The song is also heavily influenced by the Phil Spector 'Wall of Sound' production from the 60s. Phil Spector released one of the definitive Christmas albums in 1963, 'A Christmas Gift For You', so if you're looking for inspiration for a Christmas song, that's not a bad place to start.
Mix all that lot together, and you've got a veritable fruit cake of a track!
The track, and the album it came from, 'Merry Christmas', almost didn't happen as Carey's record label were concerned as Christmas albums were often seen as cash-ins released by artists as their career wanes. But determined to prove them wrong, Carey crammed her house with Christmas decorations in the summer of 1994 whilst penning the original tracks for the album. She, and co-writer Walter Afanasieff apparently got the chords, structure and melody down in fifteen minutes. Not bad going considering most of us take longer than that for a coffee break.
To date the song has sold over 16 million copies, and netted over $60 million in royalties with numerous cover versions released around the world.
In the UK in 1994, the song peaked at #2, (held off the top spot by East 17's Stay Another Day), but has regularly re-entered the charts since. By the end of January 2017 it had spent seventy-eight weeks in the UK charts.
The continuing success of the song over twenty years since its release date means you're out of luck if you're one of the people who can't stand it, it appears to be on every radio station and playing in every shop throughout December. Bah humbug indeed!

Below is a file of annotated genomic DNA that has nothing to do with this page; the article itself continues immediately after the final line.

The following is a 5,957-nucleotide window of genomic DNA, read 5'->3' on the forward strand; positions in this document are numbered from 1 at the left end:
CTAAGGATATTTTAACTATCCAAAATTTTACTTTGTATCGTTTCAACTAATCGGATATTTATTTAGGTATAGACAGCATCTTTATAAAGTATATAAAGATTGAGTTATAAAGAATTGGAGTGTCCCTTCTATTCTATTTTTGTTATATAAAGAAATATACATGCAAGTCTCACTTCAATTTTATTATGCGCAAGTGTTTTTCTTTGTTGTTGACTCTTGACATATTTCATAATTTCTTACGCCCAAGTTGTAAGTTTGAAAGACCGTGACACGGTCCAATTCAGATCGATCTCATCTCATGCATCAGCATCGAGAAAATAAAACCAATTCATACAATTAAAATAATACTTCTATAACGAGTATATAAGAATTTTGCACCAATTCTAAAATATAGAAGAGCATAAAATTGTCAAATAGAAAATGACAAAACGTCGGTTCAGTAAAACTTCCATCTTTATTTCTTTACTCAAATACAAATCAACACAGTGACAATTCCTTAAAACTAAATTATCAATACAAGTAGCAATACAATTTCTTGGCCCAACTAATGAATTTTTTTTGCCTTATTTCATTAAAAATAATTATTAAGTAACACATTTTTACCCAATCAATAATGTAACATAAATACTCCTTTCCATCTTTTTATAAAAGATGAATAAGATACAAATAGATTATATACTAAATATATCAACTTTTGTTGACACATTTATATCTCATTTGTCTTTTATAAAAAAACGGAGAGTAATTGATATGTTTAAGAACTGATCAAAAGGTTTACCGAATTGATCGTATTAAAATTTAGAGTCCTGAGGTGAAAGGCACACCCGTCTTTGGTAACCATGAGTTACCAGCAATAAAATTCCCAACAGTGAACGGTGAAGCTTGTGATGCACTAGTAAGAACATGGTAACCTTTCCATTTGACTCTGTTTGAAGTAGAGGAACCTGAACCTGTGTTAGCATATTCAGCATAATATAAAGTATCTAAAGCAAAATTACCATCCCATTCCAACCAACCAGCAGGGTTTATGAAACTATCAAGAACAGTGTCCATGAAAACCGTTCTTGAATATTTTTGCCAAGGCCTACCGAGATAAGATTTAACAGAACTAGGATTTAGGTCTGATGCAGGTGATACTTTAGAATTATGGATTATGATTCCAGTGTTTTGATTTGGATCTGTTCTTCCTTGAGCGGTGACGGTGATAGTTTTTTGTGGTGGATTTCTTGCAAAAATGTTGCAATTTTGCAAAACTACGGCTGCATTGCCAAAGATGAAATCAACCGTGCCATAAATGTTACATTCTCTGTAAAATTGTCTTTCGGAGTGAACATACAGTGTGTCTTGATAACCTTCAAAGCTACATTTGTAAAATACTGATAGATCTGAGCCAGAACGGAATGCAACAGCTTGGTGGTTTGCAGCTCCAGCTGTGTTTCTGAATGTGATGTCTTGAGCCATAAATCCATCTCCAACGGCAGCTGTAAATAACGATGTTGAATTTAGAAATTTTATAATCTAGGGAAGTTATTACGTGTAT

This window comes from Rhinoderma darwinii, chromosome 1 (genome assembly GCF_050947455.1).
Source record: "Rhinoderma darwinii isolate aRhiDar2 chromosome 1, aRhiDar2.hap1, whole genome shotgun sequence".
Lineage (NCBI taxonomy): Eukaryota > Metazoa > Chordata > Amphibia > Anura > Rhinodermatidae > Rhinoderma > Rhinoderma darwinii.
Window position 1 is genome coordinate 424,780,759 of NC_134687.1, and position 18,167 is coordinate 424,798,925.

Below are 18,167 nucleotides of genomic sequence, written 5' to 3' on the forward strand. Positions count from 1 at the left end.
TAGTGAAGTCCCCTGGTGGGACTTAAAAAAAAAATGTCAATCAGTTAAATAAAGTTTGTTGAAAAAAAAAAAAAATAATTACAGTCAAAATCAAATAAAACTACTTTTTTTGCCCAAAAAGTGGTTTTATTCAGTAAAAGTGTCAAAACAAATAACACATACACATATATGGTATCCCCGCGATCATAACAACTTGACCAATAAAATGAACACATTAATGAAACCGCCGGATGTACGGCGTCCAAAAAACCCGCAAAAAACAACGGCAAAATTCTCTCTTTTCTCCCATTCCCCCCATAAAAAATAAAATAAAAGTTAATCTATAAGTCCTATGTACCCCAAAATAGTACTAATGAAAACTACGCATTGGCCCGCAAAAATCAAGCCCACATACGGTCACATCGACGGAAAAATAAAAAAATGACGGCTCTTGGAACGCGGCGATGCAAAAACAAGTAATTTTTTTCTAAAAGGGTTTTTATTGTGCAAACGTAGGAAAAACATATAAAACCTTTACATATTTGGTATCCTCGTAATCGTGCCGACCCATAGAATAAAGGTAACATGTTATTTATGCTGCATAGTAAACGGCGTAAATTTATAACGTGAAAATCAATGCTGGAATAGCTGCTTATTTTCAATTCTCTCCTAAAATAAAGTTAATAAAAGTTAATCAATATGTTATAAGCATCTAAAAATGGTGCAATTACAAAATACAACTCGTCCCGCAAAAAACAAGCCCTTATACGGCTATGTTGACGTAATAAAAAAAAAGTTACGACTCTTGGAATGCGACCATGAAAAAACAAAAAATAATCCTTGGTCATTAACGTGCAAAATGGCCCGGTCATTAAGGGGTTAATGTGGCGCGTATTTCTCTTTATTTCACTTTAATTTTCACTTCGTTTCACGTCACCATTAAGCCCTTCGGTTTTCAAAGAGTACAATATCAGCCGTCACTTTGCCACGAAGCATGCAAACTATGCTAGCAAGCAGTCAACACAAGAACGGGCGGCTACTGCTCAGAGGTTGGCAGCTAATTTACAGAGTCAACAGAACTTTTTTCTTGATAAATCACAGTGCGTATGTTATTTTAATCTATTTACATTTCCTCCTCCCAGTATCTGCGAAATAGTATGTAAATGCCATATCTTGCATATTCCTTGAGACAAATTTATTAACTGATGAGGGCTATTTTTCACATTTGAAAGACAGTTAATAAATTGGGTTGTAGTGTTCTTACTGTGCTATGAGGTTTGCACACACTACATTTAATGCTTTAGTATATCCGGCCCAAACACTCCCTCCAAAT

East 17 – 'Stay Another Day'
East 17 – 'Stay Another Day'. The Christmas song that isn't about Christmas
Number of times the word Christmas is mentioned - 0
Children's Choir Singing – 0
Jingle Bells – +100
Famous for keeping Mariah Carey off the Xmas number one spot in 1994, 'Stay' is a notable Christmas track for a number of reasons.
1) The word Christmas is never mentioned in the lyrics.
2) There's hardly any percussion in the track.
3) If you take the jingle bells off the song, it's not a Christmas song at all, except for the video!
East 17 were a boy band who surfaced in 1991, consisting of singer/songwriter Tony Mortimer, lead singer Brian Harvey, and two blokes who stood around at the back of the stage in silly hats doing sod all. They were seen as a 'rough' group of lads when compared to the much more neatly groomed Take That.
Whilst everyone thinks of 'Stay' as downbeat song about being dumped at the worst time of the year (now where could they have got that idea from??), the song was actually written about the suicide of songwriter Tony Mortimer's brother, Ollie. He tweaked the lyrics slightly, but the song never references Christmas at all. It was only the presence of bells that mark this out as a Christmas song. That, and the decision to release it in time to have a chance of getting it the Christmas number one spot. Also the fact that in the video they're all wearing huge winter coats and dancing about in fake snow. Apart from that, no, it's not a Christmas song.